A successful foreign policy must flow from a framework that articulates a country’s fundamental strategic interests. That framework need not be complicated. During the period of Britain’s international preeminence, it had two tenets: maintain naval dominance and avoid the domination of continental Europe by a single power. The United States failed to articulate such a framework when the Cold War ended. Instead, it wasted its unipolar moment on ad hoc responses to individual crises (Somalia, Kosovo) and quixotic attempts to shape the world in its image (Afghanistan, Iraq, Syria, Libya). The almost universal failure of these efforts has left the countries concerned worse off, has killed and maimed countless human beings, has wasted trillions of dollars, and has created a more unstable and insecure international system. We now face perhaps the most dangerous effort yet to continue down this dismal path—the effort to present Ukraine as a vital U.S. national interest, potentially a NATO member for whom the U.S. would assume a treaty obligation to go to war.
If the United States had a strategic foreign policy framework, what would it look like and how would Ukraine fit into it? The United States, in my view, has three fundamental strategic interests. First, the creation of a more stable international system. A stable system is of greatest benefit to the entities at the top of the system. The United States currently occupies that position. Second, avoiding a Chinese/Russian opposition alliance. The benefits to the United States of not having the other nuclear superpower and the other economic superpower allied against it seem glaringly obvious. If one of Henry Kissinger’s greatest foreign policy triumphs was the opening to China that removed the threat of a Soviet/Chinese alliance, how would one evaluate an American policy that resulted in recreating the functional equivalent? Third, reducing the risk of nuclear war. Achieving that objective requires, among other things, avoiding an armed conflict with another nuclear power when its vital interests are involved and one’s own are not.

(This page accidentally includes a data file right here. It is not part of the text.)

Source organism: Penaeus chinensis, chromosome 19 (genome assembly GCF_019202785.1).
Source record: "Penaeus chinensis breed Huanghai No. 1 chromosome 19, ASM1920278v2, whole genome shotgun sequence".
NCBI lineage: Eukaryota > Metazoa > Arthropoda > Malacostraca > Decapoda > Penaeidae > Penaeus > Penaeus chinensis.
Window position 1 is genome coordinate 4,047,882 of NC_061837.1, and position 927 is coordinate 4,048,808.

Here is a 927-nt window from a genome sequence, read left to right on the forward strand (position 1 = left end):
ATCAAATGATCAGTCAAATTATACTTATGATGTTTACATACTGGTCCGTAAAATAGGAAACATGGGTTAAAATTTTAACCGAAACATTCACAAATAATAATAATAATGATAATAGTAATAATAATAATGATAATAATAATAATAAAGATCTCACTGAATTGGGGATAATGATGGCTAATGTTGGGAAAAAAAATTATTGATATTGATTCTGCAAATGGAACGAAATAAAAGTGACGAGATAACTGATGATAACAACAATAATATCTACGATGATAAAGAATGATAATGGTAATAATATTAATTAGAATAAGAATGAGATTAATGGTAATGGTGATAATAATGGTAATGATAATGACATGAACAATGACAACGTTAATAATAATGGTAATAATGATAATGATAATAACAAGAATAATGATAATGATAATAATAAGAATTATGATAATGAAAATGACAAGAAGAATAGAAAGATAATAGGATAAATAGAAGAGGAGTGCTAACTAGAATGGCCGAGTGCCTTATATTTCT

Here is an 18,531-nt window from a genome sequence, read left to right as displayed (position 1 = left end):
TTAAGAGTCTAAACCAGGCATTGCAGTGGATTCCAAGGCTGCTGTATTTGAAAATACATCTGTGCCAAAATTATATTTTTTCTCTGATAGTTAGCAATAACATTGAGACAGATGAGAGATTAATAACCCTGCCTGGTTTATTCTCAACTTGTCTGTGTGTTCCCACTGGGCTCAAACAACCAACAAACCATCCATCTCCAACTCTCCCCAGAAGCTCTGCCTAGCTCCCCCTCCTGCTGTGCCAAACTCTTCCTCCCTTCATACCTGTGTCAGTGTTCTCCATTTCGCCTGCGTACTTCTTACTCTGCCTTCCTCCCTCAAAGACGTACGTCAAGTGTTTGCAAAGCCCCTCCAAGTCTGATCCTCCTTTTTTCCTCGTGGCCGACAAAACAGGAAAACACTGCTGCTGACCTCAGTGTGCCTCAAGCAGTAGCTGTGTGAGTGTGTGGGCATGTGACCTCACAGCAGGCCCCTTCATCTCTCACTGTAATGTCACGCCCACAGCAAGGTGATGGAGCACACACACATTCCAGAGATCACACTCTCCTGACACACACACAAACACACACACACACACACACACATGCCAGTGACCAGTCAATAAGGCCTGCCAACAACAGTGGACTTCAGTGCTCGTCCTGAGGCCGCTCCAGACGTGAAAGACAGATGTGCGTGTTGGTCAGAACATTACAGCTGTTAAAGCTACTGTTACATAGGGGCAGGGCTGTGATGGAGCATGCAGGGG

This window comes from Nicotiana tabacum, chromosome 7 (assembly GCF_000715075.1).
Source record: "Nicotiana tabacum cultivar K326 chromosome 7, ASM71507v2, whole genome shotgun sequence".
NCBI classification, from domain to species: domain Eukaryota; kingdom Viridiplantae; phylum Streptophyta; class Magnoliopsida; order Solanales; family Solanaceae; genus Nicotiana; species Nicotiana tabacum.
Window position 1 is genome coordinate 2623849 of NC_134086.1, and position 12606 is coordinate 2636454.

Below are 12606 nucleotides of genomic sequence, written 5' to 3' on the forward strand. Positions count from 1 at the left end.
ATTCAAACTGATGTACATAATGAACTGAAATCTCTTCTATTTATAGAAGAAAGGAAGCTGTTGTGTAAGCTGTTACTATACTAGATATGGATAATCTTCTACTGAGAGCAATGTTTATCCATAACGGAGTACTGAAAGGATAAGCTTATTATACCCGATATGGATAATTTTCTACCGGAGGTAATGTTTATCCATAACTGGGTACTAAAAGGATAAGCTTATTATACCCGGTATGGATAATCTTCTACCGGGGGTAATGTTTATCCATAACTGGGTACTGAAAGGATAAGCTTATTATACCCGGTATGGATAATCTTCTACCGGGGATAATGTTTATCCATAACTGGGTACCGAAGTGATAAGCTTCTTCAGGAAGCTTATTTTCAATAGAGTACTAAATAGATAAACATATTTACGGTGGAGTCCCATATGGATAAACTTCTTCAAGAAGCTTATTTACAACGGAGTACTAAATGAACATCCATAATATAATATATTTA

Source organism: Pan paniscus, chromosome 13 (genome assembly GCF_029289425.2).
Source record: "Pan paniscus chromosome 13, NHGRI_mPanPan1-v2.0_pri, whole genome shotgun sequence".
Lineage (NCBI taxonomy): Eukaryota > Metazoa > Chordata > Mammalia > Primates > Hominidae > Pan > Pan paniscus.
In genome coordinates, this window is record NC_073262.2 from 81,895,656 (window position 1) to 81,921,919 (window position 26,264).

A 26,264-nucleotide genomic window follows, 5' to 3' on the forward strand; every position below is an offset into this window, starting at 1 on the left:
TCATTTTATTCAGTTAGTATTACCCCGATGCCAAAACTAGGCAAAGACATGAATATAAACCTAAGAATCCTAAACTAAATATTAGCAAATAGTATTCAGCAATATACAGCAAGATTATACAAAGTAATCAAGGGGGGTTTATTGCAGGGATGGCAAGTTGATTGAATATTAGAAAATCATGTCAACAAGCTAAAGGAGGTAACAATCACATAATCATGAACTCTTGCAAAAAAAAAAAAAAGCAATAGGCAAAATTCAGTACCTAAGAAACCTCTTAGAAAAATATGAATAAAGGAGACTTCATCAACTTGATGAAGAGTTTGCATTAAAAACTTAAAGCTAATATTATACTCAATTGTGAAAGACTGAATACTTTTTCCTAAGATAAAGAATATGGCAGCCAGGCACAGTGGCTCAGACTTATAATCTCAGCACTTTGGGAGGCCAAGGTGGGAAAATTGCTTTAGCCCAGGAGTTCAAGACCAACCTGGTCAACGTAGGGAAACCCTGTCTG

Ukraine, like every other country, wants to survive and prosper as an independent state. Neither its internal nor its external situation is enviable. It is a deeply corrupt, mid-sized economic basket case that is home to a large, disaffected Russian minority. It shares much, albeit sometimes contentious history with Russia, its most significant neighbor, a country that is also larger, nuclear-armed, and wealthier. Ukraine has two broad strategic choices: to reach a modus vivendi with Russia that satisfies both countries’ essential interests; or to conclude a strategic alliance with another power that will allow it to defy its larger neighbor. The United States is the only other power potentially capable of successfully supporting the second choice. That is the option Ukraine has been pursuing, with U.S. encouragement.
It is easy enough to understand why Ukraine might see this choice as preferable. It would be following the path of its Baltic and eastern European neighbors, who have used NATO and EU membership to solidify their national independence. In terms of U.S. strategic interests, however, there could hardly be a worse choice. Since at least the time of the Treaty of Vienna, it has been clear that a stable international system requires legitimacy, which can only exist if there are no disaffected major powers. Russia’s disaffection from the current international order, which grew throughout earlier periods of NATO expansion, has now reached a crisis point. Creating a more stable international system requires taking Russia's vital interests into account, as well as Ukraine’s. Guiding, and helping, Ukraine toward balancing its desire for closer ties with Europe and its need for acceptable ties with Russia serves the fundamental interests of both Ukraine and the United States. It will help Ukraine avoid what could become a national tragedy. It can help draw Russia into a more productive relationship with the West, lessen the temptation of a military alliance with China and decrease the threat of a conventional armed conflict that could escalate into a nuclear one.
Raymond F. Smith is a retired senior U.S. Foreign Service where he worked extensively on Soviet and Russian affairs. He is also the author of Negotiating with the Soviets and The Craft of Political Analysis for Diplomats, as well as numerous foreign affairs articles.